The global distribution and transmission limits of lymphatic filariasis: past and present
AuthorCano, J; Rebollo, MP; Golding, N; Pullan, RL; Crellen, T; Soler, A; Kelly-Hope, LA; Lindsay, SW; Hay, SI; Bockarie, MJ; ...
Source TitleParasites and Vectors
University of Melbourne Author/sGolding, Nicholas
AffiliationSchool of BioSciences
Document TypeJournal Article
CitationsCano, J., Rebollo, M. P., Golding, N., Pullan, R. L., Crellen, T., Soler, A., Kelly-Hope, L. A., Lindsay, S. W., Hay, S. I., Bockarie, M. J. & Brooker, S. J. (2014). The global distribution and transmission limits of lymphatic filariasis: past and present. PARASITES & VECTORS, 7 (1), https://doi.org/10.1186/s13071-014-0466-x.
Access StatusOpen Access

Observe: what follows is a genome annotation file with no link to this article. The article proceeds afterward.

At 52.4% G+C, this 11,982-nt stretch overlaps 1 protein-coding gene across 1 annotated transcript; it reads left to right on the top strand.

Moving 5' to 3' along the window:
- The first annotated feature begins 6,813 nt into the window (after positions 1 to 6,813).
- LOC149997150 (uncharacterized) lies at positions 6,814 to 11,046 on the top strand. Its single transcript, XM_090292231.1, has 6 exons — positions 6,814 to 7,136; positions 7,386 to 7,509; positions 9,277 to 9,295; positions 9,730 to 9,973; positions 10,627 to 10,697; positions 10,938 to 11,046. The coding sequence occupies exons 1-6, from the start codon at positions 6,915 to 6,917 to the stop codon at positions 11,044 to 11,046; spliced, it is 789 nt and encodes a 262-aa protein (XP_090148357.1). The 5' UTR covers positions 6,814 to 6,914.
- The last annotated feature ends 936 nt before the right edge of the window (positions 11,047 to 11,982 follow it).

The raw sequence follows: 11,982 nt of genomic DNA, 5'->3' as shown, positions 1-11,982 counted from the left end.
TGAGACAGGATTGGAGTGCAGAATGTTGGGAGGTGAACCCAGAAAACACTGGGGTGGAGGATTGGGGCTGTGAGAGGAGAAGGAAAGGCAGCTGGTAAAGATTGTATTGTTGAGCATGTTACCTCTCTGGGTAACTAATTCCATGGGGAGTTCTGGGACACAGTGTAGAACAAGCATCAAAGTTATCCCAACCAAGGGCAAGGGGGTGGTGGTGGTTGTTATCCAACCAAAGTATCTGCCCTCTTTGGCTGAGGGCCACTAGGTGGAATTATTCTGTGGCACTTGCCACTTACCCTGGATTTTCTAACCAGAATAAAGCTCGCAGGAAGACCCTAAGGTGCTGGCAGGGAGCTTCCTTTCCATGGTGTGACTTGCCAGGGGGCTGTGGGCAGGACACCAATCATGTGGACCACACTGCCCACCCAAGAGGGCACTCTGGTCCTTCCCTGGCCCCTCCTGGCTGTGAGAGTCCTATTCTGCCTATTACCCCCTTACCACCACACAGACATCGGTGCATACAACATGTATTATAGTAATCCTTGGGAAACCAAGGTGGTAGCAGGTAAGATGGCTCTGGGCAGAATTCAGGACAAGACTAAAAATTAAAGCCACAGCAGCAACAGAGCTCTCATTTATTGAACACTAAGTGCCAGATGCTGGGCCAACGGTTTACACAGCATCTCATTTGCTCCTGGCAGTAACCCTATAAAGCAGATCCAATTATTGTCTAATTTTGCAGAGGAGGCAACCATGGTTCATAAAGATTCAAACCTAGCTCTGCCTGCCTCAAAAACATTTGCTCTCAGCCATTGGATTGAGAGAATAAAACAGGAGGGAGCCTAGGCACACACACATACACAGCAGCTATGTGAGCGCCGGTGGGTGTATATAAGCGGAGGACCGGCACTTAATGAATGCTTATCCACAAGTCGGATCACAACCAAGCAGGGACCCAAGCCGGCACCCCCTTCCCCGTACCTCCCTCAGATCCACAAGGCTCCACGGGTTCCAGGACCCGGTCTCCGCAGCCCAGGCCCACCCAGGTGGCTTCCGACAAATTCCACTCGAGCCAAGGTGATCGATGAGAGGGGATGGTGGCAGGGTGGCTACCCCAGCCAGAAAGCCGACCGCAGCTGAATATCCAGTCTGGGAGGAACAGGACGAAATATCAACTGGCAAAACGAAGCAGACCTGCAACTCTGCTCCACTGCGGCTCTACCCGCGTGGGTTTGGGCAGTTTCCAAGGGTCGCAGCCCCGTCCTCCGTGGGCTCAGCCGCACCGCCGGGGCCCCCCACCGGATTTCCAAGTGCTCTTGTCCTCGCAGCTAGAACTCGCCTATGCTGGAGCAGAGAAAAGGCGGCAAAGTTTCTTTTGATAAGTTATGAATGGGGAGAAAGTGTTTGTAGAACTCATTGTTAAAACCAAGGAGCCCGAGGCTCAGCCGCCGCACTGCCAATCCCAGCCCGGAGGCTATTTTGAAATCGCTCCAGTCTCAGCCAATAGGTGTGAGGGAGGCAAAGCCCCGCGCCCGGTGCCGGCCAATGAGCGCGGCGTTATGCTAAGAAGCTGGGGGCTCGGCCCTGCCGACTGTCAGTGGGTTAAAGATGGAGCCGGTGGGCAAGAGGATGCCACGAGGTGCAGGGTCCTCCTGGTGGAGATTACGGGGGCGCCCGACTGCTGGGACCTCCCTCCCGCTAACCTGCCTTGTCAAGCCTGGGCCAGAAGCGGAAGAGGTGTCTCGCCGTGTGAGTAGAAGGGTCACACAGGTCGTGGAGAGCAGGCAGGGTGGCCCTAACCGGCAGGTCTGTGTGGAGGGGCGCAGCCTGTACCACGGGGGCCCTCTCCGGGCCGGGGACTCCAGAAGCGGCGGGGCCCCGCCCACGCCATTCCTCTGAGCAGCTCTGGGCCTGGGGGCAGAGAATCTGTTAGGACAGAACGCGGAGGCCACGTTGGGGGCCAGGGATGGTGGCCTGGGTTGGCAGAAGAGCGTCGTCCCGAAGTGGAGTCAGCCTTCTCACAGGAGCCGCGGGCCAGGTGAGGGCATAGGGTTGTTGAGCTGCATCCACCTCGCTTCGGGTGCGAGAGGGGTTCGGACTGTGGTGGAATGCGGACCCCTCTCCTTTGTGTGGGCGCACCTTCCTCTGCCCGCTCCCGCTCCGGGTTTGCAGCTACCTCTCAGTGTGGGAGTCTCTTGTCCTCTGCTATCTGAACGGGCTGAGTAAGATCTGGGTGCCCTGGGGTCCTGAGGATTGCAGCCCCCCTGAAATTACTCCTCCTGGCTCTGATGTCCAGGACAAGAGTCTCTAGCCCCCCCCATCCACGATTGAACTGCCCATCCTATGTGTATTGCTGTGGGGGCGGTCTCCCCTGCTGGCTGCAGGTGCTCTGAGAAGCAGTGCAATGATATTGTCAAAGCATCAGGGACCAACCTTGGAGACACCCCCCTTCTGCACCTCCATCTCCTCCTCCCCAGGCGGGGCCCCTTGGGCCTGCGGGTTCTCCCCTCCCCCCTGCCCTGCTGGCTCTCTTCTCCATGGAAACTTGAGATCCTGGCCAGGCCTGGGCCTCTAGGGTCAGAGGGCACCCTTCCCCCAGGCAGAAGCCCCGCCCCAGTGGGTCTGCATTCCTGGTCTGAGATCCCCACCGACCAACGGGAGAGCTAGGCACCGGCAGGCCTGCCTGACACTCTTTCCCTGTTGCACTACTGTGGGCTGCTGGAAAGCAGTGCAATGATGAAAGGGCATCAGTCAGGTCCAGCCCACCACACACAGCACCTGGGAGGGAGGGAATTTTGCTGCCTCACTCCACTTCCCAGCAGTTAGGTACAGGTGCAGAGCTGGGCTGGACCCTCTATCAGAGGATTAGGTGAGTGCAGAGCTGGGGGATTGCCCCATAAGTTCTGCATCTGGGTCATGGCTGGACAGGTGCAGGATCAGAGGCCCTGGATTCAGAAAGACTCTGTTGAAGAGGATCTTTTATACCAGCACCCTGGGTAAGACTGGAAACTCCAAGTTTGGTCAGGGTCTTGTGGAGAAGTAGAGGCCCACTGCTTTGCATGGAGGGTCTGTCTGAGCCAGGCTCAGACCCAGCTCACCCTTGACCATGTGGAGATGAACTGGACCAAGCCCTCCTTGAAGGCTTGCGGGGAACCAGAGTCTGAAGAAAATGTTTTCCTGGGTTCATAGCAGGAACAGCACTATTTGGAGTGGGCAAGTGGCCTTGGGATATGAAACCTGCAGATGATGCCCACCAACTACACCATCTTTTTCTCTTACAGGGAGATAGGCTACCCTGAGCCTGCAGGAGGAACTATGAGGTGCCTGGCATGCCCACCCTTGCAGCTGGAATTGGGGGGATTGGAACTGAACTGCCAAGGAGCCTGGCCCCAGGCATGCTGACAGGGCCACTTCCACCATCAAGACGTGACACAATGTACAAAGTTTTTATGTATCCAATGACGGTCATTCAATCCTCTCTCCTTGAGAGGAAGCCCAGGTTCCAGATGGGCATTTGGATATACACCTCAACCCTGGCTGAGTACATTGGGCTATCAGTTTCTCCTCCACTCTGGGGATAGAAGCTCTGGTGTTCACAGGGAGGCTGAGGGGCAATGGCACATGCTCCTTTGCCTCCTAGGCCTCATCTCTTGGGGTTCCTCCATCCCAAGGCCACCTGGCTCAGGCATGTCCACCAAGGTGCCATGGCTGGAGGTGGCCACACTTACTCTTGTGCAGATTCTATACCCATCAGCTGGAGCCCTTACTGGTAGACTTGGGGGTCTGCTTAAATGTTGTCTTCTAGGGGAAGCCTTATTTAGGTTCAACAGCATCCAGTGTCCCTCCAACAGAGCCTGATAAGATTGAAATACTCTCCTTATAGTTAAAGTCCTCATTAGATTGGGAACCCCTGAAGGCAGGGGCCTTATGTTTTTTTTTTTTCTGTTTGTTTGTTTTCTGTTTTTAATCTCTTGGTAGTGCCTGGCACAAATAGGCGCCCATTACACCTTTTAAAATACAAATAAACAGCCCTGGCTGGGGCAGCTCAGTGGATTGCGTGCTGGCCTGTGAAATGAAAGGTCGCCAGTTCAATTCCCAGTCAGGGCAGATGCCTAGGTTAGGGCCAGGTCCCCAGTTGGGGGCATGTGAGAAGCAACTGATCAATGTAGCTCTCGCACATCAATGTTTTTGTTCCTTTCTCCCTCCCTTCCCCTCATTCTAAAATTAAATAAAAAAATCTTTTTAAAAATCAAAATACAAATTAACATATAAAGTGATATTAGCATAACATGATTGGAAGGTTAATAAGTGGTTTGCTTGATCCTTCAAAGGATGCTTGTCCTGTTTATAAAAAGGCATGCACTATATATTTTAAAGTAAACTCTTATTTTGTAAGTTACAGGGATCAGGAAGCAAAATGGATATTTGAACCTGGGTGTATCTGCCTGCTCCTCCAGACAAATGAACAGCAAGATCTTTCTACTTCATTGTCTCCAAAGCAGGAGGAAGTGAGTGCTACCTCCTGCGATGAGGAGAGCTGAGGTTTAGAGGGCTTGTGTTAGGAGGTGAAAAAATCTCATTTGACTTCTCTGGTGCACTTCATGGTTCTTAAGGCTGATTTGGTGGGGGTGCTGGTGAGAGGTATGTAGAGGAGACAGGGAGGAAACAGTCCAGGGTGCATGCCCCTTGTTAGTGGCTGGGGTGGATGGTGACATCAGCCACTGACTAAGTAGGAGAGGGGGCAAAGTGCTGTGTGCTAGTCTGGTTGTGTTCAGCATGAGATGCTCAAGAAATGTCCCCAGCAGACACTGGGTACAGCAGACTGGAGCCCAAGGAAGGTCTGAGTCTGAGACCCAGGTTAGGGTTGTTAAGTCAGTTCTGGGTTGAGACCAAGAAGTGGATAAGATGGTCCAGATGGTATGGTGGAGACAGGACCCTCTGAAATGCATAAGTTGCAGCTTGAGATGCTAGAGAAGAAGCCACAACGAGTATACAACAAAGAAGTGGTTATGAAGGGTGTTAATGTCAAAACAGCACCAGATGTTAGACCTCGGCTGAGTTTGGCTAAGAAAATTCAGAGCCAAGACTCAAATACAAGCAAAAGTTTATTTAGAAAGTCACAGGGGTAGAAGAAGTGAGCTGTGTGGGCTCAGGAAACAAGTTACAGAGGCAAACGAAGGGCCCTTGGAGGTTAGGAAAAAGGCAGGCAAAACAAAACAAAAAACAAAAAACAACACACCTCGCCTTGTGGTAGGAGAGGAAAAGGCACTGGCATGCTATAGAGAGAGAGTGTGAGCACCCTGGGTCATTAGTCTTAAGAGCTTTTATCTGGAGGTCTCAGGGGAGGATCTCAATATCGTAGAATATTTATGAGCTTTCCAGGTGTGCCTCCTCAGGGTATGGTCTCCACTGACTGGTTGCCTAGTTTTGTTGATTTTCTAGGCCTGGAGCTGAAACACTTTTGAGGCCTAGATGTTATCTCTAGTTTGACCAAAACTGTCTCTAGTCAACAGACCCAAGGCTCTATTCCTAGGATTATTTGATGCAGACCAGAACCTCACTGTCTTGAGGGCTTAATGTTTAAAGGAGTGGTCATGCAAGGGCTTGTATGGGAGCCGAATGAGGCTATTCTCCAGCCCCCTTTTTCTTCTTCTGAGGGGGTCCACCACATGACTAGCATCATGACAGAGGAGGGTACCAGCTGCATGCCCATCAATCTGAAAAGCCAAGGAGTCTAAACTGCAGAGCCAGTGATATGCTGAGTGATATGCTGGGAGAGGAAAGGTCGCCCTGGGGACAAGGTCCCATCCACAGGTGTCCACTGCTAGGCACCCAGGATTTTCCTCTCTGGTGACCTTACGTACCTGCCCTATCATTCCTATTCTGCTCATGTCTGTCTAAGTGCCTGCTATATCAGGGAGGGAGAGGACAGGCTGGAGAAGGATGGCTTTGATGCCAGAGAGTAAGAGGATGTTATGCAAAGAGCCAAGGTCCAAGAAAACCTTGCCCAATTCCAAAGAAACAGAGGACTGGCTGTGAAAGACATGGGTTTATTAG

BACKGROUND: Lymphatic filariasis (LF) is one of the neglected tropical diseases targeted for global elimination by 2020 and to guide elimination efforts countries have, in recent years, conducted extensive mapping surveys. Documenting the past and present distribution of LF and its environmental limits is important for a number of reasons. Here, we present an initiative to develop a global atlas of LF and present a new global map of the limits of LF transmission. METHODS: We undertook a systematic search and assembly of prevalence data worldwide and used a suite of environmental and climatic data and boosted regression trees (BRT) modelling to map the transmission limits of LF. RESULTS: Data were identified for 66 of the 72 countries currently endemic and for a further 17 countries where LF is no longer endemic. Our map highlights a restricted and highly heterogeneous distribution in sub-Saharan Africa, with transmission more widespread in West Africa compared to east, central and southern Africa where pockets of transmission occur. Contemporary transmission occurs across much of south and South-east Asia and the Pacific. Interestingly, the risk map reflects environmental conditions suitable for LF transmission across Central and South America, including the southern States of America, although active transmission is only known in a few isolated foci. In countries that have eliminated LF, our predictions of environmental suitability are consistent with historical distribution. CONCLUSIONS: The global distribution of LF is highly heterogeneous and geographically targeted and sustained control will be required to achieve elimination. This first global map can help evaluate the progress of interventions and guide surveillance activities.
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